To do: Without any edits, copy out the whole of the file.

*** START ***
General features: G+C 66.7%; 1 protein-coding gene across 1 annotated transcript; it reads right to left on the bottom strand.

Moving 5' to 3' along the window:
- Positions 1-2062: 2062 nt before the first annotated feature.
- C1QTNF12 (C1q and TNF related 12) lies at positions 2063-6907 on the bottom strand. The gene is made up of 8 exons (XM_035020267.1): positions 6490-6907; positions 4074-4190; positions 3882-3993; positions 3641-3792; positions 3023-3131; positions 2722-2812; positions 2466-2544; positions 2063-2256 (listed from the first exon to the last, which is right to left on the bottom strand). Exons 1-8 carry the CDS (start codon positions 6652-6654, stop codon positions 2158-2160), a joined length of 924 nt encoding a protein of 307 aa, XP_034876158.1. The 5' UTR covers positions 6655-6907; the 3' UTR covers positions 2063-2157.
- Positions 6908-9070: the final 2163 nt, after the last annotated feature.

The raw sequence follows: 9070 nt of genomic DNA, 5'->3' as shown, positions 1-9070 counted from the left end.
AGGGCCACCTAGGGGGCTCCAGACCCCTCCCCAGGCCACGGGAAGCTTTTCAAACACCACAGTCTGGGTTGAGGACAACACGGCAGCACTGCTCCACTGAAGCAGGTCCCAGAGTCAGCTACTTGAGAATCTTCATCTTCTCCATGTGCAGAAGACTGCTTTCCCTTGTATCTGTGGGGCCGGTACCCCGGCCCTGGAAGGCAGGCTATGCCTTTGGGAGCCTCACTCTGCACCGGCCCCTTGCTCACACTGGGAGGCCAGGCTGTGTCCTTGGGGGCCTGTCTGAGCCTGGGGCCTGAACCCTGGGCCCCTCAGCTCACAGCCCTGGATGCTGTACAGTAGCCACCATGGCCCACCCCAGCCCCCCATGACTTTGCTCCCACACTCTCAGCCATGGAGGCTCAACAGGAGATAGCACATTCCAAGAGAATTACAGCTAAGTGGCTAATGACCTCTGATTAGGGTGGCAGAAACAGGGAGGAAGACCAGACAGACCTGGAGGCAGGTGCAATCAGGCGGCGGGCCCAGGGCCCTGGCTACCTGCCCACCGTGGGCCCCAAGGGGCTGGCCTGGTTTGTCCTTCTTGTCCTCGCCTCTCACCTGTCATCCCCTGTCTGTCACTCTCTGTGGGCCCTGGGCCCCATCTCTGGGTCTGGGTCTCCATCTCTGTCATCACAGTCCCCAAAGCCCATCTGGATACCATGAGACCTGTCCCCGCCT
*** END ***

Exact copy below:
General features: G+C 66.7%; 1 protein-coding gene across 1 annotated transcript; it reads right to left on the bottom strand.

Moving 5' to 3' along the window:
- Positions 1-2062: 2062 nt before the first annotated feature.
- C1QTNF12 (C1q and TNF related 12) lies at positions 2063-6907 on the bottom strand. The gene is made up of 8 exons (XM_035020267.1): positions 6490-6907; positions 4074-4190; positions 3882-3993; positions 3641-3792; positions 3023-3131; positions 2722-2812; positions 2466-2544; positions 2063-2256 (listed from the first exon to the last, which is right to left on the bottom strand). Exons 1-8 carry the CDS (start codon positions 6652-6654, stop codon positions 2158-2160), a joined length of 924 nt encoding a protein of 307 aa, XP_034876158.1. The 5' UTR covers positions 6655-6907; the 3' UTR covers positions 2063-2157.
- Positions 6908-9070: the final 2163 nt, after the last annotated feature.

The raw sequence follows: 9070 nt of genomic DNA, 5'->3' as shown, positions 1-9070 counted from the left end.
AGGGCCACCTAGGGGGCTCCAGACCCCTCCCCAGGCCACGGGAAGCTTTTCAAACACCACAGTCTGGGTTGAGGACAACACGGCAGCACTGCTCCACTGAAGCAGGTCCCAGAGTCAGCTACTTGAGAATCTTCATCTTCTCCATGTGCAGAAGACTGCTTTCCCTTGTATCTGTGGGGCCGGTACCCCGGCCCTGGAAGGCAGGCTATGCCTTTGGGAGCCTCACTCTGCACCGGCCCCTTGCTCACACTGGGAGGCCAGGCTGTGTCCTTGGGGGCCTGTCTGAGCCTGGGGCCTGAACCCTGGGCCCCTCAGCTCACAGCCCTGGATGCTGTACAGTAGCCACCATGGCCCACCCCAGCCCCCCATGACTTTGCTCCCACACTCTCAGCCATGGAGGCTCAACAGGAGATAGCACATTCCAAGAGAATTACAGCTAAGTGGCTAATGACCTCTGATTAGGGTGGCAGAAACAGGGAGGAAGACCAGACAGACCTGGAGGCAGGTGCAATCAGGCGGCGGGCCCAGGGCCCTGGCTACCTGCCCACCGTGGGCCCCAAGGGGCTGGCCTGGTTTGTCCTTCTTGTCCTCGCCTCTCACCTGTCATCCCCTGTCTGTCACTCTCTGTGGGCCCTGGGCCCCATCTCTGGGTCTGGGTCTCCATCTCTGTCATCACAGTCCCCAAAGCCCATCTGGATACCATGAGACCTGTCCCCGCCT